The Americans with Disabilities Act or ADA was a huge win for human rights. It bans discrimination against people with disabilities across all public areas of life, including jobs, schools, transportation, restaurants and more. This law was only passed in 1990, but it’s set the groundwork for future social changes regarding access.
And every July is an opportunity to reflect on the history that got us here and assess the work that’s still necessary. Watch our video we created in 2021 to commemorate the 31st anniversary of the passage of the ADA – or keep reading below to learn more.
Three important milestones have happened since the ADA passed on July 26, 1990.
The first is the 1990 Capitol Crawl. At this point, the ADA had passed the Senate but stalled for several months with a congressional committee. Thousands of fed-up activists gathered outside of the Capitol building to begin their protest with the Wheels of Justice Campaign.
People left their walkers, wheelchairs and crutches to crawl the 78 marble stairs of the U.S. Capitol’s west front. The following day, over 100 people were arrested for refusing to leave. This protest brought attention, political, pressure and urgency for the signing of the ADA, which passed four months later.
The next milestone was the Olmstead Act in 1999. Two women with mental illness and developmental disabilities were professionally deemed fit to transition from institutional state hospitals to a community-based program. Community care would provide better support in addition to daily living skills. In this case, and many cases like this, the transition was indefinitely postponed, and the women remained in hospitals for several years after the request. After a lawsuit was filed under the ADA, the women were eventually placed in community care.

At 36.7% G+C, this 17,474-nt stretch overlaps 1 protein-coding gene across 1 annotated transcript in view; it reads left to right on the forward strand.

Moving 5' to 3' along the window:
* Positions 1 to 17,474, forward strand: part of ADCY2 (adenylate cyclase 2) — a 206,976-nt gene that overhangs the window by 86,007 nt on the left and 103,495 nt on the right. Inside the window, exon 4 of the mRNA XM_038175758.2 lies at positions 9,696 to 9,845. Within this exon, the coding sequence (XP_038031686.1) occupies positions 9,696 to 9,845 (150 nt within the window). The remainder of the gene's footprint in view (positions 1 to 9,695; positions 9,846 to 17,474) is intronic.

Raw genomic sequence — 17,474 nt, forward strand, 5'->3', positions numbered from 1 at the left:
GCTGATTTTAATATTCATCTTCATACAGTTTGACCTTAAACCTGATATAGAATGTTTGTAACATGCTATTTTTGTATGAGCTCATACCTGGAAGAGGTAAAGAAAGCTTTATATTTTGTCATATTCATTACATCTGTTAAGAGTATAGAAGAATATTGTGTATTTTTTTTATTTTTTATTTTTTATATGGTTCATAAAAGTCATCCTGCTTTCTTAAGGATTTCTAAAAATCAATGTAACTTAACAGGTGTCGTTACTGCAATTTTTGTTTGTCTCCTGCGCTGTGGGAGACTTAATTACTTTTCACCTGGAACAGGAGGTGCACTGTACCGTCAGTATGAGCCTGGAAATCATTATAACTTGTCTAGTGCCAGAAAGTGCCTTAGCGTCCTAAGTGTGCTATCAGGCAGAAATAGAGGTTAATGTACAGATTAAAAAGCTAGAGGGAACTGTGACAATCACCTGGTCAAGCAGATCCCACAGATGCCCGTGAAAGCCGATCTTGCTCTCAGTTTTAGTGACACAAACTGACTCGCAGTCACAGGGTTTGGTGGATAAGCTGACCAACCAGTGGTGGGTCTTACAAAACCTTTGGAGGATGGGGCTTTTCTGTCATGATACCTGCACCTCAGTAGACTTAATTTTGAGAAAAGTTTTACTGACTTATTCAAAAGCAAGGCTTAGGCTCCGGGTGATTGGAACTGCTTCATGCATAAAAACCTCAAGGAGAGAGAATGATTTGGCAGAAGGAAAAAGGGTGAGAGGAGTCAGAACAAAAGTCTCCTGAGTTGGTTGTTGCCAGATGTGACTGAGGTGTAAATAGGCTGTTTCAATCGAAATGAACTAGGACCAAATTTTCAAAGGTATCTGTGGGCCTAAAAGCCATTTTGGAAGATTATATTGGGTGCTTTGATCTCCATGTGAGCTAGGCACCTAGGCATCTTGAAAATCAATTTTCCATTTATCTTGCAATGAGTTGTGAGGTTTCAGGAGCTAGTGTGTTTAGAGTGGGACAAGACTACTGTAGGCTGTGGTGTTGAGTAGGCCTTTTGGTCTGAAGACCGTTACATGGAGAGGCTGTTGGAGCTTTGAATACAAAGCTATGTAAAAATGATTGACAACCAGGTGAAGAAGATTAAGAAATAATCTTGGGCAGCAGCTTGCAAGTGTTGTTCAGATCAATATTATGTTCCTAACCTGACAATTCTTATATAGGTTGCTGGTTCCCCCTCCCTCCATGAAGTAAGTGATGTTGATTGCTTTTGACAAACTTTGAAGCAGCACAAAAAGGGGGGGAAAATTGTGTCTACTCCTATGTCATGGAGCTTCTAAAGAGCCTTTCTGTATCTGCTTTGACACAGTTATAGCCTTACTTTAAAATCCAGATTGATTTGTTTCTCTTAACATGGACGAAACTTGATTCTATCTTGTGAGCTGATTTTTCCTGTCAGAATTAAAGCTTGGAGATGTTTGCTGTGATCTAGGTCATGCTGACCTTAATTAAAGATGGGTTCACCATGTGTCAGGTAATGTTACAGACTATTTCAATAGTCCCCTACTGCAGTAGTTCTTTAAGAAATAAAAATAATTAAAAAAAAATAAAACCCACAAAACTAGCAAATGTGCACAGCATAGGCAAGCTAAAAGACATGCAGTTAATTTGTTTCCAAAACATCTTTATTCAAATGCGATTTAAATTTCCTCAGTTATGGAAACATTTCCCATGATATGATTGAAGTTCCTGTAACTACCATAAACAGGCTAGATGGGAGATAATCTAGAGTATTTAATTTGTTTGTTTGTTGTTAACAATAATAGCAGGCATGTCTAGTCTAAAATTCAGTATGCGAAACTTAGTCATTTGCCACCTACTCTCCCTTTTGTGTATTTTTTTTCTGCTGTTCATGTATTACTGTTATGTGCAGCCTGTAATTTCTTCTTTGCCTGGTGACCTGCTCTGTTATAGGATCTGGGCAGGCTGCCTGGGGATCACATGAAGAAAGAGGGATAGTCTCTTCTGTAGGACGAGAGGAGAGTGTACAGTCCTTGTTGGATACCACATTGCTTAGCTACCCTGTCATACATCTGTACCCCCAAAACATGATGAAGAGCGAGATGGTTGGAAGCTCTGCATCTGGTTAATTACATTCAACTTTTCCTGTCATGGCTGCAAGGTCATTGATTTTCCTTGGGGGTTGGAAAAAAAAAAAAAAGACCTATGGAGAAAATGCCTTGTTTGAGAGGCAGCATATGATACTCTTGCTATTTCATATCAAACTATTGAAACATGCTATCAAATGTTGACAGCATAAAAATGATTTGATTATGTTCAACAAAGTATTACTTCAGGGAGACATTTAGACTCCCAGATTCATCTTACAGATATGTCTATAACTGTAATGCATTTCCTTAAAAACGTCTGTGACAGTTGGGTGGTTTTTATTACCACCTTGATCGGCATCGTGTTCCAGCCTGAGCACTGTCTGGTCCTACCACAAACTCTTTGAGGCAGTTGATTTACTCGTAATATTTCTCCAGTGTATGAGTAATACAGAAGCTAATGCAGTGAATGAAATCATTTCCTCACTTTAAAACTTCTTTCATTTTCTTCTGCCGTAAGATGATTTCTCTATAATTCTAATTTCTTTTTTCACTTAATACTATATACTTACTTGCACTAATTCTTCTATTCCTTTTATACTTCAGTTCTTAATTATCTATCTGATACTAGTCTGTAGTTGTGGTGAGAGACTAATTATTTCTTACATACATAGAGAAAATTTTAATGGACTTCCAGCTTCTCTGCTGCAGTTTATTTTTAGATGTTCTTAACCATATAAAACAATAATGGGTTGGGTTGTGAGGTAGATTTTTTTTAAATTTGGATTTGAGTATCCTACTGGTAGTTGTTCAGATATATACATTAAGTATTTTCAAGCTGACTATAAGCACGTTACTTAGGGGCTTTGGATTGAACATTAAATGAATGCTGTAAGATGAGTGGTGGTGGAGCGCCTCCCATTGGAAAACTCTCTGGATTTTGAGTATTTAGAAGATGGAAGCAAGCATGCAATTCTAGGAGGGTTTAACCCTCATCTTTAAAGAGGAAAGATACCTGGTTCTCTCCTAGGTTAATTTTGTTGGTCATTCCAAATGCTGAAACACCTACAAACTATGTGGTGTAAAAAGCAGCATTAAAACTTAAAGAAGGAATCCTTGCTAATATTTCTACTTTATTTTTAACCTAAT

Forcing a person to remain in an institution when community care is more appropriate was now legally considered discriminatory, unjustified segregation – and a violation of civil rights. This Supreme Court decision broadened the ADA to include mental illness as a disability. That now meant protecting rights, freeing thousands and allowing a healthier alternative for families in need of assistance.
The third milestone occurred with the ADA Amendments Act of 2008. There were many cases where the Supreme Court limited who could identify as a person with a disability under the ADA. This left many people legally unprotected and exposed to discrimination. After years of cases like these, disability and business communities joined to work on the language for a new standard. The clarified laws were introduced in July and signed by September. These amendments restored legal intent and pushed to further submit Congress’s stance. It
made disability much more inclusive and now protects a lot more people.
The hope is that our laws will continue to evolve and support the rights of all people with disabilities at every intersection.
Want to learn even more? Check out our video playlist from the ADA’s 25th anniversary.